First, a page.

If θmax corresponds to the maximum accepted angle for which the different photodetectors may receive a light flux, the reduction R1 of the dimensions of the detectors is equal to:

n cosθint max/cosθmax because of the relationship (1). In the case of semiconductor substrates made of Si, GaAs or InP (which are the most frequent cases to be considered for photodetection), the index n is in the range of 3.2. Thus, this reduction factor may typically be in the range of 3.6 (for θmax=30) or even in the range of 6 (for θmax=60).

This reduction of the surface area of the photodetectors is particularly valuable if the manufacture of large-sized detectors should raise problems owing to the presence of defects in the material.

For the detection of very small angles and notably in applications of direction finders mounted on goniometers, it may be useful to keep elementary photodetectors having large surface areas and increase the distance h, hence use thicker substrates to gain sensitivity. Indeed, in general, the angle θint is defined with the same degree of precision dθint as the angle dθ in the case of a hybrid direction finder. Consequently, the uncertainty dθ with regard to the external angle is increased by a factor β defined on the basis of the relationship nsineθint=sineθ giving therefore n cosθint dθint=cosθ dθ giving againβ=n cosθint/cosθ.

This factor well defines the increase in uncertainty as regards the external angle in the integrated structure as compared with that of the external angle in the hybrid structure, this being so for the same distance between a diaphragm and detectors.

By increasing this distance until the same surface area of photodetectors is made use of in both cases, this increase in uncertainty is reduced to the factor β/R2 if R2 is the ratio of the distance between diaphragm and detector in the integrated direction finder to the distance between diaphragm and detector in the hybrid direction finder. This new factor β/R2 is then defined by the relationship:

β/R2 =(cosθint/cosθ).(cosθmax/cosθintmax)

This coefficient is equal to 1 for the limit angle and diminishes when the angle diminishes. It is thus possible, when θmax is close to 60, to gain a factor of 2 in the precision of the external angle in the determining of small angles.

In another variant of the invention, the means used to direct the light beam to the photodetectors and define their orientation may include a cube on the surface of the substrate.

Typically, a substrate may be etched on the rear face to demarcate the cube. The vertical walls of this cube are, in a second stage, metallized to enable the reflection of the incident beam through the substrate towards the photodetectors made on the front face. This metallization may typically be obtained by the non-directional deposition of metal, for example by spraying. As shown in FIG. 4, the different photodetectors are distributed around the location on the front face that is before the cube. The rear face of the cube is also covered with an absorbent layer to prevent parasitic reflections.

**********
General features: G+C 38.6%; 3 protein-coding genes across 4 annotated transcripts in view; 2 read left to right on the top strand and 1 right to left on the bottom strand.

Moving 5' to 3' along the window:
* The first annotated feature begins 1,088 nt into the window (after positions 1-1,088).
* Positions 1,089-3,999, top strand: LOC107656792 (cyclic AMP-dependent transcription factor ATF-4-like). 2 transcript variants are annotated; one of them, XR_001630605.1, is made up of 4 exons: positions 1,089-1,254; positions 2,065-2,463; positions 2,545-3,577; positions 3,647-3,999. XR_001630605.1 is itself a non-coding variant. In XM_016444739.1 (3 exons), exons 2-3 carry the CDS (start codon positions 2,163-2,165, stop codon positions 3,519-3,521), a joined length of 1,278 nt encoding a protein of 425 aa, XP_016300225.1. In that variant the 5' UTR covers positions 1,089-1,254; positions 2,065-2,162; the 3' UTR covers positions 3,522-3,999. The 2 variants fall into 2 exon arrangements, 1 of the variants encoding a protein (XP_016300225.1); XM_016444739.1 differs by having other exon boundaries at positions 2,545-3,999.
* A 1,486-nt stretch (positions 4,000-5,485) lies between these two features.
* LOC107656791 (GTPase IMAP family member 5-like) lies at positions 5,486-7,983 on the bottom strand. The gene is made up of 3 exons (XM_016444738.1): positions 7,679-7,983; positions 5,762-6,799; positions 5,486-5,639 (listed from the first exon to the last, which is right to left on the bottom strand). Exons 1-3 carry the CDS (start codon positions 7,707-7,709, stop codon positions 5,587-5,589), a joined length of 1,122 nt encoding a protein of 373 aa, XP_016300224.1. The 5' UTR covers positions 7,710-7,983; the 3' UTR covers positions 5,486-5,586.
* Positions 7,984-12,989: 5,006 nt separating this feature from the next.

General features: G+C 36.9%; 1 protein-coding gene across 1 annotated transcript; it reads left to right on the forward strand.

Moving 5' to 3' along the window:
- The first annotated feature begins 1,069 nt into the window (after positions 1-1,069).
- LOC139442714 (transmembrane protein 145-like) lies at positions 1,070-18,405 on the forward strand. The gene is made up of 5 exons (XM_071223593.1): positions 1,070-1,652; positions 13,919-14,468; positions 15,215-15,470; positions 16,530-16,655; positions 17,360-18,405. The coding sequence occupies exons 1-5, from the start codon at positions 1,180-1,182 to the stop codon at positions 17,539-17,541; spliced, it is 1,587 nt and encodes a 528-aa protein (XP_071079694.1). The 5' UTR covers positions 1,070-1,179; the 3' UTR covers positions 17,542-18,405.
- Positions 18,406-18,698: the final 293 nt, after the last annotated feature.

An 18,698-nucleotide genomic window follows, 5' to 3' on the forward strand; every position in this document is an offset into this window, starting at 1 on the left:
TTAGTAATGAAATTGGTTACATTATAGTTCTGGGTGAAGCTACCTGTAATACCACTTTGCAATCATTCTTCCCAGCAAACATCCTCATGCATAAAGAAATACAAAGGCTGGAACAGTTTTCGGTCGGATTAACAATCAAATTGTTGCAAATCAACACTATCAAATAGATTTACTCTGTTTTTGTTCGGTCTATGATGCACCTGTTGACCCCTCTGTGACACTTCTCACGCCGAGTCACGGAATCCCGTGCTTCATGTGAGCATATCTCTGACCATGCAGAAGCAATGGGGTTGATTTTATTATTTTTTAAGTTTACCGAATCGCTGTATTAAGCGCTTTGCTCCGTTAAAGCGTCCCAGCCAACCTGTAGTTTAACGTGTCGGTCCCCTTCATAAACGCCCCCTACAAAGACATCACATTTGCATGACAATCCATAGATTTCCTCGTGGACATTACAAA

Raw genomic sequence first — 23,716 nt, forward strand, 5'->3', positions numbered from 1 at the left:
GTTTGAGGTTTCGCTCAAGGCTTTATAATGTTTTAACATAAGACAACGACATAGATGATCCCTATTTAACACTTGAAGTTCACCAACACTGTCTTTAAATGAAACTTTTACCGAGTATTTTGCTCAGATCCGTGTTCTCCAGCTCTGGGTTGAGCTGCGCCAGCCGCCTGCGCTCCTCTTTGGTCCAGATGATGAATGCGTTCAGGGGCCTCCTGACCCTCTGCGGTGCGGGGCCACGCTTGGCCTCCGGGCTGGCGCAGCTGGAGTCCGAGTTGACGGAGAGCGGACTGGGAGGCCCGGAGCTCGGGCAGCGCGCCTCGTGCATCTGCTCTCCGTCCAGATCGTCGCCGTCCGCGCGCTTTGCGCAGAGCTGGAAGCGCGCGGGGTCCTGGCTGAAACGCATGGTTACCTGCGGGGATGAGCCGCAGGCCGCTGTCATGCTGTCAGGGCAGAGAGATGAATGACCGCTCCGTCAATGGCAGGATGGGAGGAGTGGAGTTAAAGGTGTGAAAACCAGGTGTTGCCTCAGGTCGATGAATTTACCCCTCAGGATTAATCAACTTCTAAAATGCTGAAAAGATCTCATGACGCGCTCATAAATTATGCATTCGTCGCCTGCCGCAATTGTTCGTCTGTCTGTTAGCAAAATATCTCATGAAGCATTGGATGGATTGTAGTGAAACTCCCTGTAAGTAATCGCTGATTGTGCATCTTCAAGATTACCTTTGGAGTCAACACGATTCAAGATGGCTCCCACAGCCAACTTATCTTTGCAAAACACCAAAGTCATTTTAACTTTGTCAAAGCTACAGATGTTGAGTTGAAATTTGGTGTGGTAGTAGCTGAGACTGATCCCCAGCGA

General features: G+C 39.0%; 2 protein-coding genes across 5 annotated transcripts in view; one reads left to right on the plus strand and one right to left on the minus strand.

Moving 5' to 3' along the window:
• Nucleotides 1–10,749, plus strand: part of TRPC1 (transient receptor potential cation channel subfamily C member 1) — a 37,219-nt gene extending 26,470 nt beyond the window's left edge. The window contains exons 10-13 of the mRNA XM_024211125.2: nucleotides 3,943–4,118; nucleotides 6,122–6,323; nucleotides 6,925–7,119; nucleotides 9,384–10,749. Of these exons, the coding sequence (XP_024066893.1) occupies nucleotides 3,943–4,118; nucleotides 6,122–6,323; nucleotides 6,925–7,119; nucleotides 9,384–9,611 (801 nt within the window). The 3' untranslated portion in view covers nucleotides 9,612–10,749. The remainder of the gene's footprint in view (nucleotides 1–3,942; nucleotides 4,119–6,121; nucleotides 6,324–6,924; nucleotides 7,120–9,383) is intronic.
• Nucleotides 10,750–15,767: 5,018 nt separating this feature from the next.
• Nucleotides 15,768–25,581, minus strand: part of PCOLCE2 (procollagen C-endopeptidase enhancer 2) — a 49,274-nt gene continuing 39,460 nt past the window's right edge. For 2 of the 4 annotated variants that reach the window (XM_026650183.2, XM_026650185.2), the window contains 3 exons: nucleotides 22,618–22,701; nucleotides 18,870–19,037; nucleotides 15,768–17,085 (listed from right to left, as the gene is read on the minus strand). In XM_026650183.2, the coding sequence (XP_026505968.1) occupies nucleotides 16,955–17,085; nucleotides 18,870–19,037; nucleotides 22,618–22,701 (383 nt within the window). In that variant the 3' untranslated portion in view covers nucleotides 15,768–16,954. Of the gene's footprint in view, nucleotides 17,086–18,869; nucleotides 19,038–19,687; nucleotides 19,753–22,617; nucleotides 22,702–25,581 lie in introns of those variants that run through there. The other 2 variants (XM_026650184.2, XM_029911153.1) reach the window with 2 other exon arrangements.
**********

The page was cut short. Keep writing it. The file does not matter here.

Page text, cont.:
In all the variations of direction finders according to the invention, the photodetectors are made by the standard methods used on semiconductors. In the case of GaAs type substrates, it is possible, between two GaAs doped layers, to prepare an active photodetection structure of the quantum well structure type. Typically, the different metallizations may be made by the deposition of gold.

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Referenced by
Citing PatentFiling datePublication dateApplicantTitle
US6043873 *Jan 10, 1997Mar 28, 2000Advanced Optical Technologies, LlcPosition tracking system
US6088091 *May 12, 1998Jul 11, 2000Advanced Optical Technologies, LlcPosition tracking system
US6091126 *Dec 4, 1997Jul 18, 2000Thomson-CsfElectromagnetic wave detector
US6157020 *Dec 4, 1997Dec 5, 2000Thomson-CsfBispectral electromagnetic wave detector
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US6392222Sep 21, 1999May 21, 2002The Boeing CompanyMachine system having optical endpoint control and associated method
US6420694Sep 21, 1999Jul 16, 2002The Boeing CompanySteerable retroreflective system and method
US6534758Jul 10, 2001Mar 18, 2003ThalesElectromagnetic wave detector using quantum wells and subtractive detectors
US6627868May 10, 2001Sep 30, 2003Thomson-CsfBi-functional optical detector including four optical detectors used to detect combination of two wavelengths
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US7687760May 26, 2004Mar 30, 2010ThalesAmorphous optical coupling structure for an electromagnetic wave detector and associated detector
US7741594May 26, 2004Jun 22, 2010ThalesElectromagnetic wave detector with an optical coupling surface comprising lamellar patterns
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Classifications
U.S. Classification356/141.2, 250/206.1
International ClassificationG01S3/784
Cooperative ClassificationG01S3/784
European ClassificationG01S3/784
Legal Events
DateCodeEventDescription
Apr 18, 2006FPExpired due to failure to pay maintenance fee
Effective date: 20060217
Feb 17, 2006LAPSLapse for failure to pay maintenance fees
Sep 7, 2005REMIMaintenance fee reminder mailed
Jul 12, 2001FPAYFee payment
Year of fee payment: 4
Mar 15, 1996ASAssignment
Owner name: THOMSON-CSF, FRANCE
Free format text: ASSIGNMENT OF ASSIGNORS INTEREST;ASSIGNORS:DUBOZ, JEAN-YVES;BOIS, PHILIPPE;REEL/FRAME:007850/0513
Effective date: 19951228